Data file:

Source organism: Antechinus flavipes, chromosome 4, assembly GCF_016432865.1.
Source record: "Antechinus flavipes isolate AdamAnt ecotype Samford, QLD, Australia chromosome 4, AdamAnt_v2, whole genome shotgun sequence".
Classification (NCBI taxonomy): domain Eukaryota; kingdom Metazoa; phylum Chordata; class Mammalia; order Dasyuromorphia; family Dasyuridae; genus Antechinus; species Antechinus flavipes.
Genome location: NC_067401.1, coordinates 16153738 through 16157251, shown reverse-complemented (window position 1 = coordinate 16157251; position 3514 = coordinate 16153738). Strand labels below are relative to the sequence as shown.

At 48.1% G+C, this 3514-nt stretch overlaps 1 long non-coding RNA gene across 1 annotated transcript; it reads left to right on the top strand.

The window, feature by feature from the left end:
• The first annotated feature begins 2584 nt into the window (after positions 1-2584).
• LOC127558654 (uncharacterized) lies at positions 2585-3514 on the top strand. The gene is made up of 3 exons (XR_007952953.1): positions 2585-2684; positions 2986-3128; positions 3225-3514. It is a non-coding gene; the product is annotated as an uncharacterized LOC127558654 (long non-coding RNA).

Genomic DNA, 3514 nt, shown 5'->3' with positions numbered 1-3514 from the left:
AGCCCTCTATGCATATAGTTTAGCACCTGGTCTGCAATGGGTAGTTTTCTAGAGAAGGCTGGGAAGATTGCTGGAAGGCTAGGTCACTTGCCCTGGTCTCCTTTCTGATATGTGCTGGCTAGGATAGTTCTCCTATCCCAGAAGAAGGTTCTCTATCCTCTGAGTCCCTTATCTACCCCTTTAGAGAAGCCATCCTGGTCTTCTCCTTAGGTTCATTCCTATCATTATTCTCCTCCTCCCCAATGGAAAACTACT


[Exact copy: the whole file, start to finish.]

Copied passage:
Source organism: Antechinus flavipes, chromosome 4, assembly GCF_016432865.1.
Source record: "Antechinus flavipes isolate AdamAnt ecotype Samford, QLD, Australia chromosome 4, AdamAnt_v2, whole genome shotgun sequence".
Classification (NCBI taxonomy): domain Eukaryota; kingdom Metazoa; phylum Chordata; class Mammalia; order Dasyuromorphia; family Dasyuridae; genus Antechinus; species Antechinus flavipes.
Genome location: NC_067401.1, coordinates 16153738 through 16157251, shown reverse-complemented (window position 1 = coordinate 16157251; position 3514 = coordinate 16153738). Strand labels below are relative to the sequence as shown.

At 48.1% G+C, this 3514-nt stretch overlaps 1 long non-coding RNA gene across 1 annotated transcript; it reads left to right on the top strand.

The window, feature by feature from the left end:
• The first annotated feature begins 2584 nt into the window (after positions 1-2584).
• LOC127558654 (uncharacterized) lies at positions 2585-3514 on the top strand. The gene is made up of 3 exons (XR_007952953.1): positions 2585-2684; positions 2986-3128; positions 3225-3514. It is a non-coding gene; the product is annotated as an uncharacterized LOC127558654 (long non-coding RNA).

Genomic DNA, 3514 nt, shown 5'->3' with positions numbered 1-3514 from the left:
AGCCCTCTATGCATATAGTTTAGCACCTGGTCTGCAATGGGTAGTTTTCTAGAGAAGGCTGGGAAGATTGCTGGAAGGCTAGGTCACTTGCCCTGGTCTCCTTTCTGATATGTGCTGGCTAGGATAGTTCTCCTATCCCAGAAGAAGGTTCTCTATCCTCTGAGTCCCTTATCTACCCCTTTAGAGAAGCCATCCTGGTCTTCTCCTTAGGTTCATTCCTATCATTATTCTCCTCCTCCCCAATGGAAAACTACT